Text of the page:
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Editorials
Wednesday, April 28, 1999

Japan strengthens
defense ties with U.S.

Bullet The issue: Proposed guidelines for U.S.-Japan security pact that expand Japanese role
Bullet Our view: Approval of the guidelines is a welcome reaffirmation of the treaty's value.

JAPAN has just reaffirmed its defense alliance with the United States, a gesture that should not go unnoticed in this country, particularly at a time when Sino-American relations are strained. The action came in the form of approval by the lower house of parliament of new guidelines that in effect strengthen the alliance.

The guidelines, the first update of the alliance since 1978, allow Japanese forces to provide more assistance to American troops in Asia and give the United States wider access to air and seaports in Japan.

In the event of a regional crisis, Japan's Self Defense Forces will help with technical support, search and rescue, minesweeping and evacuations. However, the United States will supply the military equipment and forces used in battle. As part of a compromise between the ruling Liberal Democratic Party and two minority parties, the guidelines do not include provisions permitting Japanese forces to enforce economic sanctions by inspecting foreign ships. Japan's less powerful upper house of parliament is expected to approve the guidelines in a largely symbolic vote next month.

Approval of the guidelines by the lower house was a victory for Prime Minister Keizo Obuchi, who leaves tomorrow for the United States.

In a country where pacifist sentiment is strong, any strengthening of the alliance is controversial, and hundreds of protesters marched near the parliament building.

More than half a century after the end of World War II, 47,000 American service personnel are still stationed in Japan, two-thirds of them in Okinawa, under a 1960 security treaty and other agreements. The action in the Diet in effect acknowledges the need for the continued presence of U.S. forces in Japan to ensure the security of the nation and the entire region.

Tapa

Dark Ages sentencing

Bullet The issue: California's three-strikes law can result in life sentences for multiple offenders.
Bullet Our view: The law can be used to impose overly harsh sentences in cases where the offender is of little danger to society.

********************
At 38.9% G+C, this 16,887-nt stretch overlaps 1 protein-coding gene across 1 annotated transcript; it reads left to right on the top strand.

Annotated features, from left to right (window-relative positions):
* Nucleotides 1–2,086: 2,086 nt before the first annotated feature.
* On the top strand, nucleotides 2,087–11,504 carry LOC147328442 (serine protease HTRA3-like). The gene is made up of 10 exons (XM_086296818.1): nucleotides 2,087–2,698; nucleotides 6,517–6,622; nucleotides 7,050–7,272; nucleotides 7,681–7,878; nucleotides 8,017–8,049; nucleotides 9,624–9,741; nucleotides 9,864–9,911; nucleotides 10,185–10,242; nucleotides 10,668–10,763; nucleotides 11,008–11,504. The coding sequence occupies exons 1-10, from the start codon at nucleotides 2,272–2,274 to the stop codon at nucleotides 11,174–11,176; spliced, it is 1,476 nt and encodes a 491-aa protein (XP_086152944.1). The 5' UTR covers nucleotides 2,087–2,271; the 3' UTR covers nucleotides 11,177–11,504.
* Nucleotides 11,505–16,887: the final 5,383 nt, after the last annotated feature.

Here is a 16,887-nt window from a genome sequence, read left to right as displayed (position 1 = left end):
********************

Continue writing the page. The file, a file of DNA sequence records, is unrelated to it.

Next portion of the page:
JEAN Valjean, the hero in Victor Hugo's "Les Miserables," spent 19 years in prison for stealing a loaf of bread to feed his family. California's three-strikes law is not so lenient. Gregory Taylor, a homeless ex-con who tried to pry open a church's kitchen door to get something to eat, has been sentenced to 25 years to life in prison. Taylor's case vividly demonstrates how such laws are a return to the Dark Ages.

California law requires a term of 25 years to life for any felony committed by a defendant with two previous serious or violent felony convictions. Taylor, 37, was convicted recently of burglary for using a board to try to open a screen over the kitchen door of St. Joseph's Church in Los Angeles in an early morning of July 1997. Taylor had been given food at the church in the past and had even been allowed to sleep in the church building.

Father Allan McCoy, who would usually accommodate Taylor's requests for food or a ride, asked that the three-strikes law not be applied to Taylor, and several jurors offered to testify for a lighter sentence, but Taylor's appeal of his sentence was denied in a 2-1 vote. Superior Court Judge James Dunn surmised that jurors must have concluded Taylor meant to steal not only food but the church's valuable possessions, such as chalices and alms boxes.

The appellate court's dissent came from Judge Earl Johnson, who compared Taylor's plight with that of Hugo's fictional character. Johnson lamented the fact that "a hungry, homeless man is sent away for 25 years to life for trying to break into a church so he could eat some food he thought the church would be glad for him to have."

California's law amounts to vicious treatment that should be abolished before it is imitated by other states.

Tapa


Bronster confirmation

Bullet The issue: Attorney General Margery Bronster is facing strong opposition in the Senate to her confirmation to a second term.
Bullet Our view: Rejection of her nomination would be a blow to the state's investigation of the Bishop Estate trustees.

SEN. Colleen Hanabusa says she doesn't know Henry Peters, who used to represent the same area -- Waianae -- in the Legislature that she does and has been a power in Hawaii politics for decades. And she maintains that the historic investigation of Peters and the other Bishop Estate trustees is not the reason she opposes confirmation of Margery Bronster to a second term as attorney general. Both statements strain credulity, but anything is possible, particularly in the Hawaii Legislature.

However, rejection of Bronster's nomination by the Senate would be interpreted as a vote against the Bishop Estate investigation and could impair the state's efforts to hold the trustees accountable. It is no accident that the most vehement testimony against her came from the lead attorney for the trustees.

Honolulu Prosecutor Peter Carlisle and Honolulu Police Chief Lee Donohue have endorsed Bronster and said their opinion is shared by law enforcement officials of all counties. Carlisle called her "a remarkable asset to law enforcement."

Also supporting Bronster are the alumni and parents of students at the Kamehameha Schools whose outrage over the mismanagement of the schools by the trustees ignited the movement that led to the state investigation. They know what the real issue is in this fight.

Bishop Estate Archive






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